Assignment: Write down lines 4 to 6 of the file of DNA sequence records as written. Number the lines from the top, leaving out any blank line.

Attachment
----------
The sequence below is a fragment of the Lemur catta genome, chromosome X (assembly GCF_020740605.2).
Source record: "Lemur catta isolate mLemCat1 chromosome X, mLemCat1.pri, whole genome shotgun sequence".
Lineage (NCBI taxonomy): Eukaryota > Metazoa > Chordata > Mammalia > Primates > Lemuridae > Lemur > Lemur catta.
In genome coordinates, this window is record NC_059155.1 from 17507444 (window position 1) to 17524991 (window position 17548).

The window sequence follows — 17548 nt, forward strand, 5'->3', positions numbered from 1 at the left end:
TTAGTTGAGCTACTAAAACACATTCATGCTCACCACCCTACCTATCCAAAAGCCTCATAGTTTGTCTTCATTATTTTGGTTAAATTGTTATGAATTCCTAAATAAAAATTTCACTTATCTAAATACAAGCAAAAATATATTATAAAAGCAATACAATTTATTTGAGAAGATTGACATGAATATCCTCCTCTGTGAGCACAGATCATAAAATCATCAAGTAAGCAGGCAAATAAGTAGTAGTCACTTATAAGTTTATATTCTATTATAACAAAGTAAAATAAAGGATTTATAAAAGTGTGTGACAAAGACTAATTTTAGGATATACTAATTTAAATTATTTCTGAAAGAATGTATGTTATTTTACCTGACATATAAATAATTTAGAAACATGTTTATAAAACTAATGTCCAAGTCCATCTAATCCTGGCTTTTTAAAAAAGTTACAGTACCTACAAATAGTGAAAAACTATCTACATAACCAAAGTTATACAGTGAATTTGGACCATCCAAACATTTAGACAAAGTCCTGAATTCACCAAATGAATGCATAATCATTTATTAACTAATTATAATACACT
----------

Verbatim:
In genome coordinates, this window is record NC_059155.1 from 17507444 (window position 1) to 17524991 (window position 17548).

The window sequence follows — 17548 nt, forward strand, 5'->3', positions numbered from 1 at the left end:
TTAGTTGAGCTACTAAAACACATTCATGCTCACCACCCTACCTATCCAAAAGCCTCATAGTTTGTCTTCATTATTTTGGTTAAATTGTTATGAATTCCTAAATAAAAATTTCACTTATCTAAATACAAGCAAAAATATATTATAAAAGCAATACAATTTATTTGAGAAGATTGACATGAATATCCTCCTCTGTGAGCACAGATCATAAAATCATCAAGTAAGCAGGCAAATAAGTAGTAGTCACTTATAAGTTTATATTCTATTATAACAAAGTAAAATAAAGGATTTATAAAAGTGTGTGACAAAGACTAATTTTAGGATATACTAATTTAAATTATTTCTGAAAGAATGTATGTTATTTTACCTGACATATAAATAATTTAGAAACATGTTTATAAAACTAATGTCCAAGTCCATCTAATCCTGGCTTTTTAAAAAAGTTACAGTACCTACAAATAGTGAAAAACTATCTACATAACCAAAGTTATACAGTGAATTTGGACCATCCAAACATTTAGACAAAGTCCTGAATTCACCAAATGAATGCATAATCATTTATTAACTAATTATAATACACT